The Free Sample Debate at Expos

by Matt Weik

If you’ve ever visited the Arnold Classic Expo, then you know all too well the haul of samples you are able to leave Columbus with. Many people come with backpacks to fill, leave the expo once it’s full, dump out their stash, and then go back in for more. By the time the expo closes on Sunday afternoon, you could leave with hundreds, if not thousands of free samples. While this might be great for the consumer, it might be incredibly dumb for the manufacturer (and when I say might be, I really mean definitely is). Let’s take a peek at the other side of the story and have a little discussion.

Booth space

It’s easy to think that all of these vendors gather in one space to give out free samples and promote their newest launches to the public while having their athletes posing for pictures and signing autographs because it makes sense to do so. It’s not. In fact, it doesn’t make sense at all. It might sound easy to show up to an expo with a booth and hand samples out, however, the amount of coin given up to simply have a small 10×10 booth at an expo like the Arnold or Olympia is astronomical. That’s not even looking at the brands who double, triple, or quadruple that size. There’s a reason you only see the large brands at these expos—because the smaller brands can’t afford the booth space let alone a hotel, food, pay for athletes or people to sample out the products, travel expenses such as a flight, and don’t forget about the shipping costs involved with getting the products to the venue and getting the backdrops/actual booth sent out. At the end of the day, you’re looking at $100k+ in expenses. Many people might balk at the price and think brands can afford it. And many of them can. But, you have to remember, there is no direct ROI on being present at the expo if you aren’t trying to sell product on-site.

Many people who have booths don’t sell product, they only sample. This is mainly because of the amount of people at the expo, and the amount of people at the booth where money is being transferred back and forth. Things can get a little interesting if at the end of the day your cash box doesn’t clear and you’re missing money. Then you have the uncomfortable and tiring situation of trying to figure out if the hired help at the booth has sticky fingers, if they were too dumb and couldn’t count the correct amount of change, or if someone came behind the booth and grabbed some money when no one was looking. Too many things could go wrong with trying to sell product at an expo, but I respect the choice for those who do.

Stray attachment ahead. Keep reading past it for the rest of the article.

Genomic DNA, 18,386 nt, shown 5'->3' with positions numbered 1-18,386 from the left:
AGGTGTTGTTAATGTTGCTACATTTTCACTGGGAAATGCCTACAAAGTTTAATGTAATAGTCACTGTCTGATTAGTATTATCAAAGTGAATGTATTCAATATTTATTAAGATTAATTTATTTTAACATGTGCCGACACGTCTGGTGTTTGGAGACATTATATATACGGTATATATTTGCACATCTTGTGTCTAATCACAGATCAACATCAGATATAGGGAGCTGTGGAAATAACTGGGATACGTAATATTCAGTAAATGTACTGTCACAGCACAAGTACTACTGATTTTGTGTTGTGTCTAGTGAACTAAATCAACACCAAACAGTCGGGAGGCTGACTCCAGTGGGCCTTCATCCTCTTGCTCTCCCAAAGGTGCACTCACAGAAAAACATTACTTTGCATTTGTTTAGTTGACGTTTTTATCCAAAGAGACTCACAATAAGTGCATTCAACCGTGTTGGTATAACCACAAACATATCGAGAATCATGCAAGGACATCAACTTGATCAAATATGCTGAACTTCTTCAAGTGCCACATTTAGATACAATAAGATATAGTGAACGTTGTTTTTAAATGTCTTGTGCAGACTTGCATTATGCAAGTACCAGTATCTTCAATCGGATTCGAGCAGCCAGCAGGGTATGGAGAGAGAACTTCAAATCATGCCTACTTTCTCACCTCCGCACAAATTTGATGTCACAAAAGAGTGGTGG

Personally, I’ve worked booths when I was at MET-Rx and it’s utter chaos inside the booth and there is no way I’d want money being transferred from hand to hand or moved around. Nope. My head hurts just typing this.

Freebies for all — and then some

To go back to the point I made earlier about the sheer amount of free samples given out, think about society today. Everyone wants a handout. How many of the people taking samples will eventually be customers and buy a product they grabbed a sample of? A very small percentage, that’s who. Brands are literally lighting money on fire and watching it burn. You know who remembers the brands that don’t give out samples? Me neither. No one does. Because they are too focused on the loot they grabbed. No one would be saying, “man, I can’t believe ‘X’ company didn’t give out any samples, what a bunch of losers.” Doesn’t happen.

You know what giving out a ton of samples at an expo gives you? Overcrowded booth space and a bunch of moochers. There are people who literally go back two, three, ten times getting the same free samples. Look, I like free as much as the next guy, but I’m also respectful to those who give me a freebie to try. Remember, the brand owes you NOTHING. So, be respectful and quit mooching off of everyone. You look like a little panhandler out on the corner begging for money with your expo plastic bag open. If you’re that strapped you shouldn’t be buying supplements in the first place.

eBay and Craigslist